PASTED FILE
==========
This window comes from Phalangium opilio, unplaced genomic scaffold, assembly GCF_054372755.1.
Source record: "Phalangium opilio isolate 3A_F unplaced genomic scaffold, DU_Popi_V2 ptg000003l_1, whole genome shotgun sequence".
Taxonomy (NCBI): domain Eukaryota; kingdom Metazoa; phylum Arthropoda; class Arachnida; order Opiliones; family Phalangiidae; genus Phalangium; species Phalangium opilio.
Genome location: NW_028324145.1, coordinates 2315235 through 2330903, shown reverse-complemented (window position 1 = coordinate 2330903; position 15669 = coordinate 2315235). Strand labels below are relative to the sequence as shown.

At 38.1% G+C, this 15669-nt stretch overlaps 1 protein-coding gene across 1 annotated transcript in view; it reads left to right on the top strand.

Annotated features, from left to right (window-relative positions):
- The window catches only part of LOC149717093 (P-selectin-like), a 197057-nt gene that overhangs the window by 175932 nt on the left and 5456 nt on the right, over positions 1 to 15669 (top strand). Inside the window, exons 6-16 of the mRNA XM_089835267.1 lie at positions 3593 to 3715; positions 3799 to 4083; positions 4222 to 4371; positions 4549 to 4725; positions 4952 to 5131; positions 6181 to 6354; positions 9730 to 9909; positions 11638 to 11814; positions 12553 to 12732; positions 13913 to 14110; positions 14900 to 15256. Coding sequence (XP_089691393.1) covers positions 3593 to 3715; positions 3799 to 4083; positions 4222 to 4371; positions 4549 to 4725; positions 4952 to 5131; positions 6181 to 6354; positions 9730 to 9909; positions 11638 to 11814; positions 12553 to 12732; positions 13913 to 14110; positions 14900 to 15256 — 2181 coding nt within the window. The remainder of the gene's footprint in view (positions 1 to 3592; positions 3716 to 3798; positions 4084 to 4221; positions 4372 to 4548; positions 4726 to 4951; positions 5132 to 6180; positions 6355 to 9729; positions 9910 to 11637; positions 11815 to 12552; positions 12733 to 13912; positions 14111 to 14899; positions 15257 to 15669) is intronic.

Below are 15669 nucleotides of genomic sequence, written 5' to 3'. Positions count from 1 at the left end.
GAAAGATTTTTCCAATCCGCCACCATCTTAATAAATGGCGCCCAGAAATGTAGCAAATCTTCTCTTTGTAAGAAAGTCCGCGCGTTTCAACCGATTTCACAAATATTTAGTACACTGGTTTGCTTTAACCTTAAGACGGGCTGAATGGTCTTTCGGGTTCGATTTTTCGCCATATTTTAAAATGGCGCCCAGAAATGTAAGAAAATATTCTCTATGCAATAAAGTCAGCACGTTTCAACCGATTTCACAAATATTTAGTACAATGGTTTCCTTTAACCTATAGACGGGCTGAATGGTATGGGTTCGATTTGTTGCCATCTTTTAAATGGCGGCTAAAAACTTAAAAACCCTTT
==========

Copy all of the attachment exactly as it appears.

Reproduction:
This window comes from Phalangium opilio, unplaced genomic scaffold, assembly GCF_054372755.1.
Source record: "Phalangium opilio isolate 3A_F unplaced genomic scaffold, DU_Popi_V2 ptg000003l_1, whole genome shotgun sequence".
Taxonomy (NCBI): domain Eukaryota; kingdom Metazoa; phylum Arthropoda; class Arachnida; order Opiliones; family Phalangiidae; genus Phalangium; species Phalangium opilio.
Genome location: NW_028324145.1, coordinates 2315235 through 2330903, shown reverse-complemented (window position 1 = coordinate 2330903; position 15669 = coordinate 2315235). Strand labels below are relative to the sequence as shown.

At 38.1% G+C, this 15669-nt stretch overlaps 1 protein-coding gene across 1 annotated transcript in view; it reads left to right on the top strand.

Annotated features, from left to right (window-relative positions):
- The window catches only part of LOC149717093 (P-selectin-like), a 197057-nt gene that overhangs the window by 175932 nt on the left and 5456 nt on the right, over positions 1 to 15669 (top strand). Inside the window, exons 6-16 of the mRNA XM_089835267.1 lie at positions 3593 to 3715; positions 3799 to 4083; positions 4222 to 4371; positions 4549 to 4725; positions 4952 to 5131; positions 6181 to 6354; positions 9730 to 9909; positions 11638 to 11814; positions 12553 to 12732; positions 13913 to 14110; positions 14900 to 15256. Coding sequence (XP_089691393.1) covers positions 3593 to 3715; positions 3799 to 4083; positions 4222 to 4371; positions 4549 to 4725; positions 4952 to 5131; positions 6181 to 6354; positions 9730 to 9909; positions 11638 to 11814; positions 12553 to 12732; positions 13913 to 14110; positions 14900 to 15256 — 2181 coding nt within the window. The remainder of the gene's footprint in view (positions 1 to 3592; positions 3716 to 3798; positions 4084 to 4221; positions 4372 to 4548; positions 4726 to 4951; positions 5132 to 6180; positions 6355 to 9729; positions 9910 to 11637; positions 11815 to 12552; positions 12733 to 13912; positions 14111 to 14899; positions 15257 to 15669) is intronic.

Below are 15669 nucleotides of genomic sequence, written 5' to 3'. Positions count from 1 at the left end.
GAAAGATTTTTCCAATCCGCCACCATCTTAATAAATGGCGCCCAGAAATGTAGCAAATCTTCTCTTTGTAAGAAAGTCCGCGCGTTTCAACCGATTTCACAAATATTTAGTACACTGGTTTGCTTTAACCTTAAGACGGGCTGAATGGTCTTTCGGGTTCGATTTTTCGCCATATTTTAAAATGGCGCCCAGAAATGTAAGAAAATATTCTCTATGCAATAAAGTCAGCACGTTTCAACCGATTTCACAAATATTTAGTACAATGGTTTCCTTTAACCTATAGACGGGCTGAATGGTATGGGTTCGATTTGTTGCCATCTTTTAAATGGCGGCTAAAAACTTAAAAACCCTTT